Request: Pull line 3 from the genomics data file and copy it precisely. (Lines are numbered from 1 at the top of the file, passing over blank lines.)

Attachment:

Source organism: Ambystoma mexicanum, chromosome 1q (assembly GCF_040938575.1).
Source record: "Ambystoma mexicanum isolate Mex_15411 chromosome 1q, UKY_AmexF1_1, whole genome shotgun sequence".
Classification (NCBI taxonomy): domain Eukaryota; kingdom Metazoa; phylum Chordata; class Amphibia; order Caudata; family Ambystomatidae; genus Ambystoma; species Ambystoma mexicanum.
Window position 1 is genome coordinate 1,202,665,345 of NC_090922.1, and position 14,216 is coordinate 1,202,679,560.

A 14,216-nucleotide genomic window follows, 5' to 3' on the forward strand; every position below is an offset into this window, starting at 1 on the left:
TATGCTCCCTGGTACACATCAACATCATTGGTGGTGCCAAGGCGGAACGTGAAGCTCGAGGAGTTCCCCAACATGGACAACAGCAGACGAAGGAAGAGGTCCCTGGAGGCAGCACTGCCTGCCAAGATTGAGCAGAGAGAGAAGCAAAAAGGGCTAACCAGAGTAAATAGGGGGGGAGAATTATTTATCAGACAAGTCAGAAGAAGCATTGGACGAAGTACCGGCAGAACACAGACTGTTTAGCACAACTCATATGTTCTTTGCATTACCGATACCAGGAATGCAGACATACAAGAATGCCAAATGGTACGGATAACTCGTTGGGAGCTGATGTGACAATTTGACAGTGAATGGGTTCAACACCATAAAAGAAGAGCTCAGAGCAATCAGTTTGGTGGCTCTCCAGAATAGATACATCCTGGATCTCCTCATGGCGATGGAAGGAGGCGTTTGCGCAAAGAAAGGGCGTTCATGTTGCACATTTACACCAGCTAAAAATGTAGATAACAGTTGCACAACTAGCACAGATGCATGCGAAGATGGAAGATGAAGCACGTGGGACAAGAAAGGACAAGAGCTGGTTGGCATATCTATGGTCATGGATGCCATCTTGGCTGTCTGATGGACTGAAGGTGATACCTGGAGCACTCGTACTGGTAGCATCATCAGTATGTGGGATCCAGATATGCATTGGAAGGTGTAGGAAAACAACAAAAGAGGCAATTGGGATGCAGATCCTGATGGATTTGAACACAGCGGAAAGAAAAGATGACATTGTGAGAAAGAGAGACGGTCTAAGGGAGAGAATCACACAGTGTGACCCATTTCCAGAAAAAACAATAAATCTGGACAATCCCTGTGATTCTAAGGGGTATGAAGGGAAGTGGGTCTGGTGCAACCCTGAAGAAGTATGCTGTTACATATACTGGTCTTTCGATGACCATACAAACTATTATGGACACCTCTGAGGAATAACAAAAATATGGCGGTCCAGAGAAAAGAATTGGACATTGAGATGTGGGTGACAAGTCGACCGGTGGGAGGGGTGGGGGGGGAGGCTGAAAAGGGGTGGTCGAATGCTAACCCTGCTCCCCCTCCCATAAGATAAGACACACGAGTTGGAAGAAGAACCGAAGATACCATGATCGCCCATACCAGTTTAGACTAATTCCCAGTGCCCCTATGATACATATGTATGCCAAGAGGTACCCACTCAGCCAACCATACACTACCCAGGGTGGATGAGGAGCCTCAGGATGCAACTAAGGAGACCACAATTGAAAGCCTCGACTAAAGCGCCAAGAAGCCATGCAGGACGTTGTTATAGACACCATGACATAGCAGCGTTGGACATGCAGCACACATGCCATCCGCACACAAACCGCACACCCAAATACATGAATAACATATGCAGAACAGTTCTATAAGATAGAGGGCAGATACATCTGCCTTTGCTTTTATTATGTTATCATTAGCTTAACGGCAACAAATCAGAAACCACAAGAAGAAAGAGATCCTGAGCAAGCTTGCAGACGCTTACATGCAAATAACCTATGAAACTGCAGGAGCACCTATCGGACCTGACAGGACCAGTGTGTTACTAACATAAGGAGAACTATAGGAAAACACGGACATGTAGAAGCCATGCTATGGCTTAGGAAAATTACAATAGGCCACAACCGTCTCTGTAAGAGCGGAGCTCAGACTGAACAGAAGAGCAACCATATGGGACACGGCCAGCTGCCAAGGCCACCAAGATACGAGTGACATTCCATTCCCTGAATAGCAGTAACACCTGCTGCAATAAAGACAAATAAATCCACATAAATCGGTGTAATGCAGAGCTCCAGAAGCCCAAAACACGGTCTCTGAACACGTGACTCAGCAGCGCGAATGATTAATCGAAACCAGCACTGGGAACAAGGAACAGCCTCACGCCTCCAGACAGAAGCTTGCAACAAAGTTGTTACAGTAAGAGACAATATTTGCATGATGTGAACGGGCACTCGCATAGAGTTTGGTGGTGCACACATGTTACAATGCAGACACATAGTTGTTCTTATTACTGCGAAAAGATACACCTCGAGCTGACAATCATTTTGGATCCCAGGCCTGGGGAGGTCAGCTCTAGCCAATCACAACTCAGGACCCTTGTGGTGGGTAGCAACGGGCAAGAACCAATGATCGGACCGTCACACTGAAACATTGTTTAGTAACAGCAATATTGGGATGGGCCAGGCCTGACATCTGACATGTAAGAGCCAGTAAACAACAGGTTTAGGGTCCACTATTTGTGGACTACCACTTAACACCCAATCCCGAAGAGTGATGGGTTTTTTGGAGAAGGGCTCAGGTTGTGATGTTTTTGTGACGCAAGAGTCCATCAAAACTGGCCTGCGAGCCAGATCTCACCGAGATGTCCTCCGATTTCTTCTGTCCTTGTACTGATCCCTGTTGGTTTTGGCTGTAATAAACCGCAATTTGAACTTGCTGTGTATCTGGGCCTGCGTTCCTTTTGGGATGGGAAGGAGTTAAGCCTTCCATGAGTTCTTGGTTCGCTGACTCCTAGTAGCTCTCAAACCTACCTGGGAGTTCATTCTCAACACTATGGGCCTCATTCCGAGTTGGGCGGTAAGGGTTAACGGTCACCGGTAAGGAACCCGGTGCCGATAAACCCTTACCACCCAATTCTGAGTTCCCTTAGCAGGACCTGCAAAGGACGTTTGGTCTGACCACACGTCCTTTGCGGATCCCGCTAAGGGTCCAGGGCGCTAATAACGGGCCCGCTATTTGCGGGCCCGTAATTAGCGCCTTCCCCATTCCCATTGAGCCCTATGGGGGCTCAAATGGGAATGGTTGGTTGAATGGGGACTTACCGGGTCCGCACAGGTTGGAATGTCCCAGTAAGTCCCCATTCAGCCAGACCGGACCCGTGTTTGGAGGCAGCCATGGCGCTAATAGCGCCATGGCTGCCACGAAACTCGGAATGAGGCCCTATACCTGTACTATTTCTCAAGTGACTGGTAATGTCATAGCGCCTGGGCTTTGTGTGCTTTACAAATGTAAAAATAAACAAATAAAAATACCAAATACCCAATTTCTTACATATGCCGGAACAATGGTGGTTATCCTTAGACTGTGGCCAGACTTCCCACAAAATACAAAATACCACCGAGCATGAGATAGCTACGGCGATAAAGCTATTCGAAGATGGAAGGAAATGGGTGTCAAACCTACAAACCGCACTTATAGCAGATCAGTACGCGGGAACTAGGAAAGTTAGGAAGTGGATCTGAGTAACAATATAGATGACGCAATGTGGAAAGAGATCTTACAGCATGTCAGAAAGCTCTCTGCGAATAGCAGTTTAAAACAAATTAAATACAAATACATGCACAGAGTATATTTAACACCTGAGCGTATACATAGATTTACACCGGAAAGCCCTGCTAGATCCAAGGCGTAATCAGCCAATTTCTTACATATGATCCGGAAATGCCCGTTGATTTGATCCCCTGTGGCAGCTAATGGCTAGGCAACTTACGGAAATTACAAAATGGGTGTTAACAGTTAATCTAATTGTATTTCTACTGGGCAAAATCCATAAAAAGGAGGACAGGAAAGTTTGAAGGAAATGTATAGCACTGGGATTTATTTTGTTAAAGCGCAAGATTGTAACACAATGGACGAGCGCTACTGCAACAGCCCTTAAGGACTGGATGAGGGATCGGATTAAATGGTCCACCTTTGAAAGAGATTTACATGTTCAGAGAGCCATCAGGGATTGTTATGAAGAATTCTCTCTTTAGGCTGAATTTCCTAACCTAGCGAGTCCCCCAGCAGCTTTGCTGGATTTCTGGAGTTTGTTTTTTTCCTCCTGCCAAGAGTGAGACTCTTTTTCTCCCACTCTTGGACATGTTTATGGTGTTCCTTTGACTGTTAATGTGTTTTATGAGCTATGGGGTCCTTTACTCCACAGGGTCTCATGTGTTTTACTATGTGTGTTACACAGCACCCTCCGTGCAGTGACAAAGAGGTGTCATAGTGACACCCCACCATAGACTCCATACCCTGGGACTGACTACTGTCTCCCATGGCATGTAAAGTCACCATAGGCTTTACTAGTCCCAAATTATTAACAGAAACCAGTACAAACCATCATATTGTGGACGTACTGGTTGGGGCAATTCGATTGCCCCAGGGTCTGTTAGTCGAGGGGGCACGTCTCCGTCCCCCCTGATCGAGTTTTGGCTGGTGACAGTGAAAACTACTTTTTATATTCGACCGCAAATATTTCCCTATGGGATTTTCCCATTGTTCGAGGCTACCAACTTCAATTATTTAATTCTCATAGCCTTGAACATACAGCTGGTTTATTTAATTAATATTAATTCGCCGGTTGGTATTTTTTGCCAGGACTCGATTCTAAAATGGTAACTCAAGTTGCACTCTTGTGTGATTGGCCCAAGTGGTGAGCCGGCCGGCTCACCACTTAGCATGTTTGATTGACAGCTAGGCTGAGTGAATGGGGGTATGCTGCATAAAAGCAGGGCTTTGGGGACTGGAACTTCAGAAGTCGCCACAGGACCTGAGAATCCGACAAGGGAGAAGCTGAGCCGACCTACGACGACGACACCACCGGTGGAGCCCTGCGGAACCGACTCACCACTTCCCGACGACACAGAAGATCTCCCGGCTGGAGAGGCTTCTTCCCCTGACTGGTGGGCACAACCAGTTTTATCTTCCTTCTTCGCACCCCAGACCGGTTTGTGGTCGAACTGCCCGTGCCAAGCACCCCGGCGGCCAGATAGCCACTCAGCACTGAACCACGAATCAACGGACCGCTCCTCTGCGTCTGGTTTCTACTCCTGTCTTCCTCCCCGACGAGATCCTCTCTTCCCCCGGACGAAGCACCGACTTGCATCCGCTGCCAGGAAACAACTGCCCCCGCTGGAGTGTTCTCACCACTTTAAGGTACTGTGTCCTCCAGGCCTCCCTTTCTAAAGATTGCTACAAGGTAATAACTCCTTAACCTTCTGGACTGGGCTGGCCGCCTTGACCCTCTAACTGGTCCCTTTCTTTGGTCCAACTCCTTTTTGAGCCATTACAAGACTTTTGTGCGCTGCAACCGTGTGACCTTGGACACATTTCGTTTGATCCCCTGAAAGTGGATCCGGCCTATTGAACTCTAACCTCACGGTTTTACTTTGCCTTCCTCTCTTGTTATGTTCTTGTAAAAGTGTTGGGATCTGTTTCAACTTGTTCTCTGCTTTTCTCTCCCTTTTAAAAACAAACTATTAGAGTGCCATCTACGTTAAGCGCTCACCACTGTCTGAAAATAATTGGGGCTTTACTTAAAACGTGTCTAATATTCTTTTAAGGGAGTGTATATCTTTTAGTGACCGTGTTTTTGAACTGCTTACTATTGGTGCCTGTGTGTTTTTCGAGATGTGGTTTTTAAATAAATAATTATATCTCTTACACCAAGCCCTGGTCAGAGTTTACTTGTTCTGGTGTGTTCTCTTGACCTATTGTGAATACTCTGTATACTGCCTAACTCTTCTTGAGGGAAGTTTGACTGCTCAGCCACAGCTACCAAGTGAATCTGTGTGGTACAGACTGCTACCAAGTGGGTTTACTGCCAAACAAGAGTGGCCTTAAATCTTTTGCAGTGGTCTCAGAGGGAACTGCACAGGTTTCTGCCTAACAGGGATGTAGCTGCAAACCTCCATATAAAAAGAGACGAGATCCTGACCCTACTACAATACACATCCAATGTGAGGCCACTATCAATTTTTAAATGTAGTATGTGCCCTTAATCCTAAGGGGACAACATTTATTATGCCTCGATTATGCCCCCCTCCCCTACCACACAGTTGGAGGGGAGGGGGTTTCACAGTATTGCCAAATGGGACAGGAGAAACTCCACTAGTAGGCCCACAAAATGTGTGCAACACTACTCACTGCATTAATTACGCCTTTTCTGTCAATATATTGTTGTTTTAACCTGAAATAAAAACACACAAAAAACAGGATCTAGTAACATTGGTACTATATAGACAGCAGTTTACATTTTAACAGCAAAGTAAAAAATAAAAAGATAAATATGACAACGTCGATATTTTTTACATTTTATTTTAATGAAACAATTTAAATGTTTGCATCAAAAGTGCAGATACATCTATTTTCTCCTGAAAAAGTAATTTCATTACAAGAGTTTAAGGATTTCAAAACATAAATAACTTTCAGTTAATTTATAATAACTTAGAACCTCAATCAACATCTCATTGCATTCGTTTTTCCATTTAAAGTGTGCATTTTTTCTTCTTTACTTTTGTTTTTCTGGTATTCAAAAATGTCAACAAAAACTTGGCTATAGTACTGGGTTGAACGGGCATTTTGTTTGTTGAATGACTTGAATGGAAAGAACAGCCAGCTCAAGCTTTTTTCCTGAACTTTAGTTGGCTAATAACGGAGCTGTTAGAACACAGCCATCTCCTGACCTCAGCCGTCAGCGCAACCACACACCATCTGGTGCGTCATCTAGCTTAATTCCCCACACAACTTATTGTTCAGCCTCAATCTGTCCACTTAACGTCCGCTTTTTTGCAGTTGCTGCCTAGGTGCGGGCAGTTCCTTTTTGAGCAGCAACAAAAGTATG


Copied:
Classification (NCBI taxonomy): domain Eukaryota; kingdom Metazoa; phylum Chordata; class Amphibia; order Caudata; family Ambystomatidae; genus Ambystoma; species Ambystoma mexicanum.